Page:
Tank Inspection Drones (Aerial Remote Operated Vehicles)
API and STI Standards require visual inspection of an AST. A remotely-operated aerial drone with a mounted camera performs visual overhead reviews and takes photos. Previously, ladder or crane access was required to inspect from overhead.
Remote Cameras for Pipe Inspection
STI Specifications require up to the first flange or fitting of aboveground storage tank piping to be inspected. Since this distance can be up to 50 feet, CommTank inspectors use remote cameras to probe for interior pipe corrosion or damage.
AST Tank Repairs
CommTank has the experience, expertise, and equipment to deliver comprehensive single-source support for your facility’s aboveground storage tanks – including full inspection, repair, and restoration services.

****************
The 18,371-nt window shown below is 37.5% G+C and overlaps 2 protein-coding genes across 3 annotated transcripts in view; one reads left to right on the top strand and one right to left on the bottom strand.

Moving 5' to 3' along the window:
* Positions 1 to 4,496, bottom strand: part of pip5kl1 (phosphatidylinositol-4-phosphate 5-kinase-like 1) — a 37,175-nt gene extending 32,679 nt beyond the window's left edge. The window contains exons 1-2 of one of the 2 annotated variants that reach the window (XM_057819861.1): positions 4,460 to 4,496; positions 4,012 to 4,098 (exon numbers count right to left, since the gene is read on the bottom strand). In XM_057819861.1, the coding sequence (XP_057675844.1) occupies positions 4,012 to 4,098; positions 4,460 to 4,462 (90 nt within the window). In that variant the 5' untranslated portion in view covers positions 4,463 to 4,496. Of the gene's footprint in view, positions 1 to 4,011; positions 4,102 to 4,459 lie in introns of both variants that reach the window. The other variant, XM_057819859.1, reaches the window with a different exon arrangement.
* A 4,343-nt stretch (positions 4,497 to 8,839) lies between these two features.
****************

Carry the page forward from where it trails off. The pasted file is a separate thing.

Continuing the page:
All work is performed by our in-house staff of certified technicians and divers, experienced welders, and skilled equipment operators.
As a reputable tank inspection company, we self-perform all blasting and coating work, which limits our clients’ tank downtime to 24 -48 hours in many cases.
For example, we restored a chemical tank in-place in just four days by repairing, welding, and coating it for a safe return to service.
We also provide the service of fuel storage in temporary tanks while we rebuild and restore ASTs.
Above Ground Storage Tank Inspection Checklists
Through our decades of experience with inspecting aboveground tanks, we know that the process is no longer driven solely by API or STI standards, but also by insurance coverage standards.
Based on this experience, we’ve developed our own robust CommTank aboveground storage tank inspection checklists and now routinely inspect things not traditionally required, to meet the highest level of commercial and industrial insurance standards.
CommTank Inspects Beyond Typical API or STI Checklist Items
For example, many large insurance firms now require building owners with large boiler systems to upgrade their equipment above and beyond what STI or API standards require.